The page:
Bitcoin Daily Return Distribution (Part II)

A probabilistic approach to Bitcoin trading (cont.)

phraudsta
phraudsta
May 25 · 3 min read

In Part I, I estimated the daily percent returns of Bitcoin as Cauchy with scale 0.016 and location 0.0017. This enabled us to calculate the probability of a given daily event of profit or loss.

In this part of the series, I extend this approach to calculating the likelihood of a series of profits or loss events of a given size.

WARNING: This is not financial advice. Trading can get you REKT very quickly. Only do it if you know what you are doing and have fully comprehended all of the tax and legal obligations and sought the advice of a licensed financial advisor.

Here I assume each return is independent (no correlation to previous days profit or loss). An inspection of the scatterplot matrix of the lags reveals there is strong evidence to support this claim (figure 1).

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figure 1 — scatter plot matrix of percent change

Thus it is safe to assume each days profit is i.i.d. (when you see this, it means: independent and identically distributed) as Cauchy(s=0.016, l =0.0017). This leads us to be able to calculate the log-likelihood of a series of days of profits and loss.

Backup — whats log-likelihood? Further back — whats likelihood? Likelihood is simple the calculation of probability as it would be applied given the history of the data. Juxtaposed to when most people talk about probability: I think of it like this — probability is a question we seek to answer, but likelihood is like looking at the answer and trying to work out the question.

Log-likelihood is just what it sounds like — we take the natural log of the likelihood function. The likelihood function is the product of the data given its distribution. We know the distribution (Cauchy) and we know the data. Why do we take logs? Because the product of A and B is equal to the exponentiated sum of A and B, and adding stuff is much easier than multiplying it.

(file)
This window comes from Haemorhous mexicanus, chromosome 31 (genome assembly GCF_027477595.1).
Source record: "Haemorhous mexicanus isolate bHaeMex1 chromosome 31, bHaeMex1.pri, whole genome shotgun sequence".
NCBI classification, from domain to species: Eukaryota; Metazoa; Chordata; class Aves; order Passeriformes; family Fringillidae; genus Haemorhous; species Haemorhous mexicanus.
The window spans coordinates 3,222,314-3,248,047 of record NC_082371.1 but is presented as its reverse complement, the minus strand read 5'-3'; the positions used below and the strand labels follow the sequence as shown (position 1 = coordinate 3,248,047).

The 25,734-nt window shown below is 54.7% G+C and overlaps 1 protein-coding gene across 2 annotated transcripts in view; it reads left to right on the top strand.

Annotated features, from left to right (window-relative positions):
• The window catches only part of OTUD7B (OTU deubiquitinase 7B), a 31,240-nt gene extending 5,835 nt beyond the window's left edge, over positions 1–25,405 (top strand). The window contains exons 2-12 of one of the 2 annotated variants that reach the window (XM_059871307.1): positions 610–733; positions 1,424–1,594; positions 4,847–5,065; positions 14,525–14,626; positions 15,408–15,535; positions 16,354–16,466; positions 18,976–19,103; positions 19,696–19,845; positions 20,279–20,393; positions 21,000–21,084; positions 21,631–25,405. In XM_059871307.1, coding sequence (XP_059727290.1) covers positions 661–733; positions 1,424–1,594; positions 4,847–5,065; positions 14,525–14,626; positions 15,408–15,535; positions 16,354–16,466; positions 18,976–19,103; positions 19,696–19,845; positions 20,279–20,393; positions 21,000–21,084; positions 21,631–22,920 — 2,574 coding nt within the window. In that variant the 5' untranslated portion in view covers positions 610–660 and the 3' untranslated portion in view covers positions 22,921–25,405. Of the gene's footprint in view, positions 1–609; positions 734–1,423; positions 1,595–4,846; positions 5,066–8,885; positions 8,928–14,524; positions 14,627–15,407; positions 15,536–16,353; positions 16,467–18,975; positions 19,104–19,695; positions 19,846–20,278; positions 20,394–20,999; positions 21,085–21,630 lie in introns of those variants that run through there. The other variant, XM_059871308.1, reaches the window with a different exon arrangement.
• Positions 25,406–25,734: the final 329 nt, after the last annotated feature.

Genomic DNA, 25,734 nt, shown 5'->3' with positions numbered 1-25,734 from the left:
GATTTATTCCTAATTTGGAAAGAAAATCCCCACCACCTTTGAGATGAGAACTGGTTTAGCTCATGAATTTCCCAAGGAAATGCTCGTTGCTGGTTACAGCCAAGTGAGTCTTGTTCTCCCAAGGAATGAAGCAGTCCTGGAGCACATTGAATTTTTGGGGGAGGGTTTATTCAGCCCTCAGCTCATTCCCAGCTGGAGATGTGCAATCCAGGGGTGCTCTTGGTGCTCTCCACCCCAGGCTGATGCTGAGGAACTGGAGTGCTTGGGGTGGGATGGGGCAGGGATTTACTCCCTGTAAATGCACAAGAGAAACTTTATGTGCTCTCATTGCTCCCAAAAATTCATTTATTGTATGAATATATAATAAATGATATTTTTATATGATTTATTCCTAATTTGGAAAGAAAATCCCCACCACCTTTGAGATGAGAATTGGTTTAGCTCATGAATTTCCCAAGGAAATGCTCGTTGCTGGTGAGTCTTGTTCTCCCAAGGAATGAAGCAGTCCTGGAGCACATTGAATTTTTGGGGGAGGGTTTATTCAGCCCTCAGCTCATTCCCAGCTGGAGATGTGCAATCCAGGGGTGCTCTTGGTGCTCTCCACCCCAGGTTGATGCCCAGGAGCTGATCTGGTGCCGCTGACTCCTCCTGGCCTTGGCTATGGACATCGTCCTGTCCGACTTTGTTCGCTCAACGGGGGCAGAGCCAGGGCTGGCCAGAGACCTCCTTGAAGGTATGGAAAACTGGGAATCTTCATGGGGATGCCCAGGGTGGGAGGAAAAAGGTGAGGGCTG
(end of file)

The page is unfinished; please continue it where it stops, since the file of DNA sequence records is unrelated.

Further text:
The density function of Cauchy is defined as

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and the log-likelihood function for a sample of X of length n is

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So now we can estimate the likelihood (and in particular — the magnitude of the likelihood) of a sequence of profit or losses.

For example — lets consider a day of 45% loss and a day of 20% profit following — l(0.0017,0.016;-0.45,0.2) = -5.74. Contrast this to the likelihood of a 45% loss and 20% loss following = -5.78.

Thus using this model I have shown that the first scenario is more likely than the second.

The most likely event (or maximum likelihood) is simply the location parameter (0.17%). Probably worth repeating: the most likely event given the history of bitcoin data on any daily return is a 0.17% profit.

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figure 2 — the log-likelihood distribution of the daily returns. The black line in the middle is the maximum likelihood estimate of 0.17%

In the next part of this series, I will extend this concept one step further — into simulations and forecasts.

Thanks for reading

Nick

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